Of course, your mind words quicker in these circumstances too, although my first though was “oh crap I’m going to get beaten up by a bird”. Then I dimly recalled that I had to stand my ground, which didn’t seem like a promising idea, but none other occured, so I spun around, stopped, and lamely held my binoculars between myself and it in the hope it would kick them and not my stomach. But the information was right, and daddy stopped chasing after me. He was still very angry though, so I slowly kept backing away, eyes fixed on his, until I was far enough away that he and his chicks went back to normal.

The family on a peaceful moment.

At which point the relief meant that  laughed to myself (and him) on that dusty forest road. It’s a rare bird that scares me more than I scare it, but I am fairly sure this situation qualifies. I continued to watch him and his chicks for a few minutes, since it isn’t often you get to spend time with such an amazing bird, until one of his chicks decided to run at me and this caused him to start stalking me again. At this point I decided to retire from the situation and leave them to as much peace as a living velociraptor ever knows.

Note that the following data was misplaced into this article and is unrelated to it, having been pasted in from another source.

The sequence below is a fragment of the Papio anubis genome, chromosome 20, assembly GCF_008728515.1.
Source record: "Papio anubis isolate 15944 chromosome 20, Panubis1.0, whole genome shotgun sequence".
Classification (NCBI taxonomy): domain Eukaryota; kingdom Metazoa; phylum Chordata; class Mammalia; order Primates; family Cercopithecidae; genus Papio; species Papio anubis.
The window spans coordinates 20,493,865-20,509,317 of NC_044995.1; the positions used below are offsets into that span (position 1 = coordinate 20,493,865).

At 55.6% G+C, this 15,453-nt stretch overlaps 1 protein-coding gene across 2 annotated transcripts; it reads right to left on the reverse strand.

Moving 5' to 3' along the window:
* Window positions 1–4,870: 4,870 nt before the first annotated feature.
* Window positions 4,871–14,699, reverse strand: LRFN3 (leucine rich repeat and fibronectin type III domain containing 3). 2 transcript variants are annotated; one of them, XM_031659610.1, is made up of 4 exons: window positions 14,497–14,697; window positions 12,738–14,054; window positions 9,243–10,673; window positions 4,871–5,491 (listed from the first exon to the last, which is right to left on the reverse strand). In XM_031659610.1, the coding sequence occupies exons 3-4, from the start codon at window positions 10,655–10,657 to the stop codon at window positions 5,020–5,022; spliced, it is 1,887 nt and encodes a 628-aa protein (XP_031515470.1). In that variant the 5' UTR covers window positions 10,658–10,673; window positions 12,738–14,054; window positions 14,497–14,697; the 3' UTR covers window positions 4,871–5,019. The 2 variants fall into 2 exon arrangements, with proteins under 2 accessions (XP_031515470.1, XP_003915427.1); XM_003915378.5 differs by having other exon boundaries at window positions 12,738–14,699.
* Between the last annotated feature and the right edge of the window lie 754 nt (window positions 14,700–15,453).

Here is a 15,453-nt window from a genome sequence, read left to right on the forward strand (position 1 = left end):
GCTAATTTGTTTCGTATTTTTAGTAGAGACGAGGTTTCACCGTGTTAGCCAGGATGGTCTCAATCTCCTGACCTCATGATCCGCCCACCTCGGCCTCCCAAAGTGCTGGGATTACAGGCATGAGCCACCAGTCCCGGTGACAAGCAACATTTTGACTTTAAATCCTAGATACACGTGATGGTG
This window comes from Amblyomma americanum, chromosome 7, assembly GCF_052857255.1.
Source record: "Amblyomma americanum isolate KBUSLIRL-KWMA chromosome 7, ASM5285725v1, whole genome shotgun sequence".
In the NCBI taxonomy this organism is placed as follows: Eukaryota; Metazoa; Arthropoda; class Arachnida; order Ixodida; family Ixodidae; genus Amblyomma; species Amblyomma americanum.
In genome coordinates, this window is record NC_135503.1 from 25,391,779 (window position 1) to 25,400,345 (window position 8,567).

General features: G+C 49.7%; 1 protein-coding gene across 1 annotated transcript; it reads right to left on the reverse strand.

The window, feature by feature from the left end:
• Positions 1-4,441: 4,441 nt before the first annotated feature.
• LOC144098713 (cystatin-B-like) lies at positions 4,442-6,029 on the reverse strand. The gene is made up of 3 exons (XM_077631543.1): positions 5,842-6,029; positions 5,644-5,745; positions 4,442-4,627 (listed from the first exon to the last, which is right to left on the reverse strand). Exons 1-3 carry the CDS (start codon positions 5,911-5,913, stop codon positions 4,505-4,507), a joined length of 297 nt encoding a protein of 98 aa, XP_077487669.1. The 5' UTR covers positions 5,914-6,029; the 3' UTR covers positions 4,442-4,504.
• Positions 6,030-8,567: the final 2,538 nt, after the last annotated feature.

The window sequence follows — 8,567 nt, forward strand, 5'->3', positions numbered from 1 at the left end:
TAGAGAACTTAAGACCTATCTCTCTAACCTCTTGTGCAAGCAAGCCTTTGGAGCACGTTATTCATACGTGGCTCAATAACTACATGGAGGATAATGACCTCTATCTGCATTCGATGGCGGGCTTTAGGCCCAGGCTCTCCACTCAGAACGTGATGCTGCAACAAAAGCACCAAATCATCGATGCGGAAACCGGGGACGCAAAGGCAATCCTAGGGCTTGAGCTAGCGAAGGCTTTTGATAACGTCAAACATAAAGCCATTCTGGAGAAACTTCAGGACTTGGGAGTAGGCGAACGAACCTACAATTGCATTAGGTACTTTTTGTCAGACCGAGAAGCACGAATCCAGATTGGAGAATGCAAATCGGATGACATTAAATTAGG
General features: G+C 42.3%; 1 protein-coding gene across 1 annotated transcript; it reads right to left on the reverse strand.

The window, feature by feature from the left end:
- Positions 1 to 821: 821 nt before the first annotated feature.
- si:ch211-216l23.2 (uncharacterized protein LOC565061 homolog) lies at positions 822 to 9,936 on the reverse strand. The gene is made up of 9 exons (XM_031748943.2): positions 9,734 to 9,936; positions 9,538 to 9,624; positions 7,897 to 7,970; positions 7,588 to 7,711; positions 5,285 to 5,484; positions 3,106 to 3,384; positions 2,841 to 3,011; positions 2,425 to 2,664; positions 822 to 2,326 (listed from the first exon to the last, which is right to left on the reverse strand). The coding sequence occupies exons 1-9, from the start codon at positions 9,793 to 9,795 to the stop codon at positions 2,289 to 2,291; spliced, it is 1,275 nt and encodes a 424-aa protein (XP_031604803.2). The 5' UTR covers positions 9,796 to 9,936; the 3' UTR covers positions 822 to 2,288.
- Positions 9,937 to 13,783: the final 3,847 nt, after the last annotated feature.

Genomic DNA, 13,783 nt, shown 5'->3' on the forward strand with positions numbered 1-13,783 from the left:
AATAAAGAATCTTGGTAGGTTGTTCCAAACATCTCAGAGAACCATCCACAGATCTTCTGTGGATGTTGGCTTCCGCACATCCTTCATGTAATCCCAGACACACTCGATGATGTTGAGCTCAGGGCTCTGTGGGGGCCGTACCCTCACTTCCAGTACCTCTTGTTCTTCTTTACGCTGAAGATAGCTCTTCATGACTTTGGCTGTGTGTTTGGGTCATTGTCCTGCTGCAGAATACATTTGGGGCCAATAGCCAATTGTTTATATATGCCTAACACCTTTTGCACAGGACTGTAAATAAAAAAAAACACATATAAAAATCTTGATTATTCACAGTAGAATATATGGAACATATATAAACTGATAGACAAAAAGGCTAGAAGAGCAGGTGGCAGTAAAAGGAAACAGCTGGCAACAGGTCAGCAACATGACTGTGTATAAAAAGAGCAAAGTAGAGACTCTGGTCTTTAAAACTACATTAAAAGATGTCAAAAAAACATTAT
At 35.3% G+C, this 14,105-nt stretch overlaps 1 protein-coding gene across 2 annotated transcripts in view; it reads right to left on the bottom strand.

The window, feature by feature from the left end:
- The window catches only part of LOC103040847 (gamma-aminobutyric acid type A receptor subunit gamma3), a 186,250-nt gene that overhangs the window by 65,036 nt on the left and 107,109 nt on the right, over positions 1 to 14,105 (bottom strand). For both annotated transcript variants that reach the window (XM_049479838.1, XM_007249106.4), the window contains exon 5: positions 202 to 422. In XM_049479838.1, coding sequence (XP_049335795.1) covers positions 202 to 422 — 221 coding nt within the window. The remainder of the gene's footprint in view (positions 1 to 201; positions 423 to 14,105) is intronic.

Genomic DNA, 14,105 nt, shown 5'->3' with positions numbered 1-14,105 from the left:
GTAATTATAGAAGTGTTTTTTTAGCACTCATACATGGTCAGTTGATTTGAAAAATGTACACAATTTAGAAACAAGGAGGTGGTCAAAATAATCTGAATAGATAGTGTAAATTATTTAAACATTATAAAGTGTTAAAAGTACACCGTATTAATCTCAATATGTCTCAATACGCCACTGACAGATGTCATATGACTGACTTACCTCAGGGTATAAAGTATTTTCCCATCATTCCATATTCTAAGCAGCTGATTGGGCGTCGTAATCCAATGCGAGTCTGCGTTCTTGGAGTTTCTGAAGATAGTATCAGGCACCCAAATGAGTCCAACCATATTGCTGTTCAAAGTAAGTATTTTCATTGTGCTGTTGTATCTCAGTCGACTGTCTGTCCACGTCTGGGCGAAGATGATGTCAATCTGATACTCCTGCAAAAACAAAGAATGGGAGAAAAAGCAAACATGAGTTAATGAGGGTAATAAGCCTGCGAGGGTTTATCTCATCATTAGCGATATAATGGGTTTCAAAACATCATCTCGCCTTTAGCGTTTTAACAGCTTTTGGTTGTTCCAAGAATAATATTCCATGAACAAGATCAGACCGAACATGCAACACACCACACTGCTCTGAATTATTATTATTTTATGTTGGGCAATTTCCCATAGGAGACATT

Good advice whether you are in a car or on foot!


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Written by Duncan
Duncan Wright is a Wellington-based ornithologist working on the evolution of New Zealand's birds. He's previously poked albatrosses with sticks in Hawaii, provided target practice for gulls in California, chased monkeys up and down hills Uganda, wrestled sharks in the Bahamas and played God with grasshopper genetics in Namibia. He came into studying birds rather later in life, and could quit any time he wants to.